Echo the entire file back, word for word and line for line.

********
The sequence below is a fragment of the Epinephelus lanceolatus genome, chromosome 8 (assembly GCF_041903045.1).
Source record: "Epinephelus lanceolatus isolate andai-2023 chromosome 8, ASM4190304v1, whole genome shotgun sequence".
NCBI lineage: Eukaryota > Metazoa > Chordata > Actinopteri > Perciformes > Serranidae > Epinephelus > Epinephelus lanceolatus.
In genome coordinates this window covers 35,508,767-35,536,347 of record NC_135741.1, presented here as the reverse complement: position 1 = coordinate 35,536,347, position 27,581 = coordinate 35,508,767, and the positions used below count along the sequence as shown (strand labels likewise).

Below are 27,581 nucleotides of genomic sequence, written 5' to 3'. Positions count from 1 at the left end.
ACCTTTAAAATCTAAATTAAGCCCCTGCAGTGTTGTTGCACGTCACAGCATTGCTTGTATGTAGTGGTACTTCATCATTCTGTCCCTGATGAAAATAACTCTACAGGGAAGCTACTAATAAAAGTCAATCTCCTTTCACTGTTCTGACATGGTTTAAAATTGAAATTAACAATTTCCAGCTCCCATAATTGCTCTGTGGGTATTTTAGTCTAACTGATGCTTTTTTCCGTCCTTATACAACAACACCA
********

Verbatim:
The sequence below is a fragment of the Epinephelus lanceolatus genome, chromosome 8 (assembly GCF_041903045.1).
Source record: "Epinephelus lanceolatus isolate andai-2023 chromosome 8, ASM4190304v1, whole genome shotgun sequence".
NCBI lineage: Eukaryota > Metazoa > Chordata > Actinopteri > Perciformes > Serranidae > Epinephelus > Epinephelus lanceolatus.
In genome coordinates this window covers 35,508,767-35,536,347 of record NC_135741.1, presented here as the reverse complement: position 1 = coordinate 35,536,347, position 27,581 = coordinate 35,508,767, and the positions used below count along the sequence as shown (strand labels likewise).

Below are 27,581 nucleotides of genomic sequence, written 5' to 3'. Positions count from 1 at the left end.
ACCTTTAAAATCTAAATTAAGCCCCTGCAGTGTTGTTGCACGTCACAGCATTGCTTGTATGTAGTGGTACTTCATCATTCTGTCCCTGATGAAAATAACTCTACAGGGAAGCTACTAATAAAAGTCAATCTCCTTTCACTGTTCTGACATGGTTTAAAATTGAAATTAACAATTTCCAGCTCCCATAATTGCTCTGTGGGTATTTTAGTCTAACTGATGCTTTTTTCCGTCCTTATACAACAACACCA